It’s hard to imagine what points Public Safety Minister Vic Toews thinks he is scoring when he describes those concerned about the implications of increased government Internet surveillance as supporting child pornographers.
The Conservative MP made the statement in parliament yesterday while defending the government’s planned legislation that will require Internet service providers to hand over customer information to police without a warrant. Apparently the debate, in Toews own words, is reduced to “stand with us or with the child pornographers.”
Such stark extremes haven’t been presented to the public since George W. Bush earnestly told the world that “either you are with us, or you are with the terrorists,” shortly following the Sept. 11, 2001 attacks. (Toews’ quote has already been added to the “with us or against us” Wikipedia entry.) Not only does the approach harken back to what is now a passé neo-conservative mindset, but it is actually a logical fallacy. Toews is arguing that child pornographers wouldn’t support the government’s proposed “lawful access” bill because it could lead to getting thrown in jail. Therefore, his broken logic goes, all those who oppose the lawful access bill must support child pornographers.
But Toews has forgotten about one group of people who might be both against lawful access legislation tabled today in parliament, and also be against child pornographers: people who value freedom. Like Ontario Privacy Commissioner Ann Cavoukian.
The commissioner held an entire symposium at the end of January to raise concerns about lawful access legislation. She warned that it could lead to a system of “surveillance by design” where law-abiding citizens are open to being tracked by government and law enforcement officials. Cavoukian, in blogging for ITBusiness.ca, has linked privacy to the freedom of choice and control over one’s own personal information.
If the “lawful access” legislation becomes law, then Internet service providers will be obligated to track the online activities of customers and turn over the information to police when it’s requested – the person that information belongs to will not be informed. Bill C-30 demands mandatory disclosure of name, address, telephone number, e-mail address, IP address, and local service provider without a warrant being presented.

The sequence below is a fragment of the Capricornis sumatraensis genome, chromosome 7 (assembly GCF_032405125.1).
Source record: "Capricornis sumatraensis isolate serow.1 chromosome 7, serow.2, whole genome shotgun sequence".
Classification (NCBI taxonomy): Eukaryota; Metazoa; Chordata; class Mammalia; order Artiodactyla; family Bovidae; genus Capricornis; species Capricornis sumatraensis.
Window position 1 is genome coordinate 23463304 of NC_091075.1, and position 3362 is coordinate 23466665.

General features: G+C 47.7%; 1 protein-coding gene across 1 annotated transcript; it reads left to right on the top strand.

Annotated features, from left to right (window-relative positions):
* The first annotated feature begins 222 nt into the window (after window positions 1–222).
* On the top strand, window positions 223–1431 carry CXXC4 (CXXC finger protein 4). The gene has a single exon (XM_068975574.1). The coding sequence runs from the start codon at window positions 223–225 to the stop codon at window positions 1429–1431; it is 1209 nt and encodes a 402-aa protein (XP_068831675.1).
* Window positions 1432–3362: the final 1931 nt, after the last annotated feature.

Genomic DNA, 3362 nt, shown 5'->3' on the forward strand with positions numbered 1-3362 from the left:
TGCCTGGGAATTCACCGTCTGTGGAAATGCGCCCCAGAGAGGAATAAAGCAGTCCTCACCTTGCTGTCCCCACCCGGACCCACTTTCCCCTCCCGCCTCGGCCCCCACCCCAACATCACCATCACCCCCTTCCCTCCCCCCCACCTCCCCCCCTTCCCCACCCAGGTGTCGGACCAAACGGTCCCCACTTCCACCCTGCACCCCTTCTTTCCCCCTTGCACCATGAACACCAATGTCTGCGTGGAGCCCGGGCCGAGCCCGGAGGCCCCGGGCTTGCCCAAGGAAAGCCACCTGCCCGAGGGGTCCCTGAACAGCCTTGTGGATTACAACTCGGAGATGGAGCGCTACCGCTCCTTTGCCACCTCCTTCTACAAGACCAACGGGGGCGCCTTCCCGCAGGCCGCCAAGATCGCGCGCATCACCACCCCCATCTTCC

That certainly sounds like a loss of control, and therefore an intrusion upon freedom.
For smaller ISPs, the cost burden and logistics of maintaining such a database on their customers will be painful. It’s likely that rates customers pay to access the Internet will be raised so that ISPs can afford to track their activities properly. For small businesses giving employees Internet access, they will now have more incentive to worry about what content their staff might stumble upon online since legal ramifications could result. Businesses will probably put more online censors in place and more closely control and monitor employee Web surfing.
Toews’ implication that lawful access legislation will help lock up pedophiles is questionable. After announcing 60 arrests in a raid earlier this month, Ontario police revealed they had linked 9,000 IP addresses to child pornography, found in every major centre in Ontario. It seems the problem is not collecting more information on the perpetrators, but having the police resources dedicated to following through on making arrests.
Clearly there are many more nuanced arguments against lawful access legislation than Toews’ false dichotomy of absolutes suggests. But if the Minister wants to argue using logical fallacies, I can play that game too.
Since lawful access will infringe of Canadians’ privacy, and privacy is a type of freedom, then those in support of lawful access are against freedom. That makes Vic Toews against freedom.